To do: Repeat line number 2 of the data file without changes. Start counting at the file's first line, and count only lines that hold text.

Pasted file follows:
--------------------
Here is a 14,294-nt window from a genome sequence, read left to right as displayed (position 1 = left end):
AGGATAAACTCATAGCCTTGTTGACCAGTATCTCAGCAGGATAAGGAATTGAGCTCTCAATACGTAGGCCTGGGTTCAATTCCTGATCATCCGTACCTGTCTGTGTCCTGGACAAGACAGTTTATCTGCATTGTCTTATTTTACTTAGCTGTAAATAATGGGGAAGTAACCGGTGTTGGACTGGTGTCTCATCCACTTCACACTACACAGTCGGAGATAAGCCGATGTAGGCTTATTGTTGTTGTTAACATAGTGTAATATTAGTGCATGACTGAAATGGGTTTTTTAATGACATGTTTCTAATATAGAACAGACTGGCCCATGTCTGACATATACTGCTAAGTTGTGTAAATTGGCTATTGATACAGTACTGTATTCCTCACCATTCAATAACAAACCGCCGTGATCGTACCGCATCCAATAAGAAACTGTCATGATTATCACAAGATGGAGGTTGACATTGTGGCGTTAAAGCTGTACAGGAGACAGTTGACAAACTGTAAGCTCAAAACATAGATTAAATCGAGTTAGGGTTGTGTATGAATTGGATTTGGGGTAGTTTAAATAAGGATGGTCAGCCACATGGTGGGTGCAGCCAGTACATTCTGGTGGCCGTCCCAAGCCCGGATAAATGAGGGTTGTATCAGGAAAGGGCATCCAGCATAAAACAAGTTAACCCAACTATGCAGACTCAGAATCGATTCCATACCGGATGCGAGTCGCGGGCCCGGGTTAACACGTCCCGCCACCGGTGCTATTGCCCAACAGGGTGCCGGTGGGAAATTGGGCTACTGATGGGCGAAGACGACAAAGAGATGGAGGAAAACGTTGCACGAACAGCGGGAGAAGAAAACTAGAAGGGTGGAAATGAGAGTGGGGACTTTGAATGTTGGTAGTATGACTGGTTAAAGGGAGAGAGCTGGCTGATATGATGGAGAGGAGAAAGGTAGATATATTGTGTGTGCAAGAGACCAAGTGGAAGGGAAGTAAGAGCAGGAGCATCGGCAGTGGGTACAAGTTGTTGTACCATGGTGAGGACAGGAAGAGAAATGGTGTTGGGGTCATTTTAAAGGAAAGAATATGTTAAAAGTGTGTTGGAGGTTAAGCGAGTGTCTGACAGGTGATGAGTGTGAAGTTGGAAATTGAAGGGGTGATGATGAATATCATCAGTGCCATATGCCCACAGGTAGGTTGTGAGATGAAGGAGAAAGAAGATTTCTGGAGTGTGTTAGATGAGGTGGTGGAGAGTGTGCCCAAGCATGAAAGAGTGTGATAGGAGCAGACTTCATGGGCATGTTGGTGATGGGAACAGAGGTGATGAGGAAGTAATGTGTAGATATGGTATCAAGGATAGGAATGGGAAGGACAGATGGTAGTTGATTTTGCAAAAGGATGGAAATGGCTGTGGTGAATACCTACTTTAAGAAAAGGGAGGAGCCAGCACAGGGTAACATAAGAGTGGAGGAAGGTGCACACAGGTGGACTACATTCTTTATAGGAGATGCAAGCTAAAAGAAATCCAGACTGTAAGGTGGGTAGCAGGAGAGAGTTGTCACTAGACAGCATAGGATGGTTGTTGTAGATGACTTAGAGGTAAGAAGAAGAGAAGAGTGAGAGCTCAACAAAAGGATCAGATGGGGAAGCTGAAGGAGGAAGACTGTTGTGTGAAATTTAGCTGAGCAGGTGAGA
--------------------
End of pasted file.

AGGATAAACTCATAGCCTTGTTGACCAGTATCTCAGCAGGATAAGGAATTGAGCTCTCAATACGTAGGCCTGGGTTCAATTCCTGATCATCCGTACCTGTCTGTGTCCTGGACAAGACAGTTTATCTGCATTGTCTTATTTTACTTAGCTGTAAATAATGGGGAAGTAACCGGTGTTGGACTGGTGTCTCATCCACTTCACACTACACAGTCGGAGATAAGCCGATGTAGGCTTATTGTTGTTGTTAACATAGTGTAATATTAGTGCATGACTGAAATGGGTTTTTTAATGACATGTTTCTAATATAGAACAGACTGGCCCATGTCTGACATATACTGCTAAGTTGTGTAAATTGGCTATTGATACAGTACTGTATTCCTCACCATTCAATAACAAACCGCCGTGATCGTACCGCATCCAATAAGAAACTGTCATGATTATCACAAGATGGAGGTTGACATTGTGGCGTTAAAGCTGTACAGGAGACAGTTGACAAACTGTAAGCTCAAAACATAGATTAAATCGAGTTAGGGTTGTGTATGAATTGGATTTGGGGTAGTTTAAATAAGGATGGTCAGCCACATGGTGGGTGCAGCCAGTACATTCTGGTGGCCGTCCCAAGCCCGGATAAATGAGGGTTGTATCAGGAAAGGGCATCCAGCATAAAACAAGTTAACCCAACTATGCAGACTCAGAATCGATTCCATACCGGATGCGAGTCGCGGGCCCGGGTTAACACGTCCCGCCACCGGTGCTATTGCCCAACAGGGTGCCGGTGGGAAATTGGGCTACTGATGGGCGAAGACGACAAAGAGATGGAGGAAAACGTTGCACGAACAGCGGGAGAAGAAAACTAGAAGGGTGGAAATGAGAGTGGGGACTTTGAATGTTGGTAGTATGACTGGTTAAAGGGAGAGAGCTGGCTGATATGATGGAGAGGAGAAAGGTAGATATATTGTGTGTGCAAGAGACCAAGTGGAAGGGAAGTAAGAGCAGGAGCATCGGCAGTGGGTACAAGTTGTTGTACCATGGTGAGGACAGGAAGAGAAATGGTGTTGGGGTCATTTTAAAGGAAAGAATATGTTAAAAGTGTGTTGGAGGTTAAGCGAGTGTCTGACAGGTGATGAGTGTGAAGTTGGAAATTGAAGGGGTGATGATGAATATCATCAGTGCCATATGCCCACAGGTAGGTTGTGAGATGAAGGAGAAAGAAGATTTCTGGAGTGTGTTAGATGAGGTGGTGGAGAGTGTGCCCAAGCATGAAAGAGTGTGATAGGAGCAGACTTCATGGGCATGTTGGTGATGGGAACAGAGGTGATGAGGAAGTAATGTGTAGATATGGTATCAAGGATAGGAATGGGAAGGACAGATGGTAGTTGATTTTGCAAAAGGATGGAAATGGCTGTGGTGAATACCTACTTTAAGAAAAGGGAGGAGCCAGCACAGGGTAACATAAGAGTGGAGGAAGGTGCACACAGGTGGACTACATTCTTTATAGGAGATGCAAGCTAAAAGAAATCCAGACTGTAAGGTGGGTAGCAGGAGAGAGTTGTCACTAGACAGCATAGGATGGTTGTTGTAGATGACTTAGAGGTAAGAAGAAGAGAAGAGTGAGAGCTCAACAAAAGGATCAGATGGGGAAGCTGAAGGAGGAAGACTGTTGTGTGAAATTTAGCTGAGCAGGTGAGA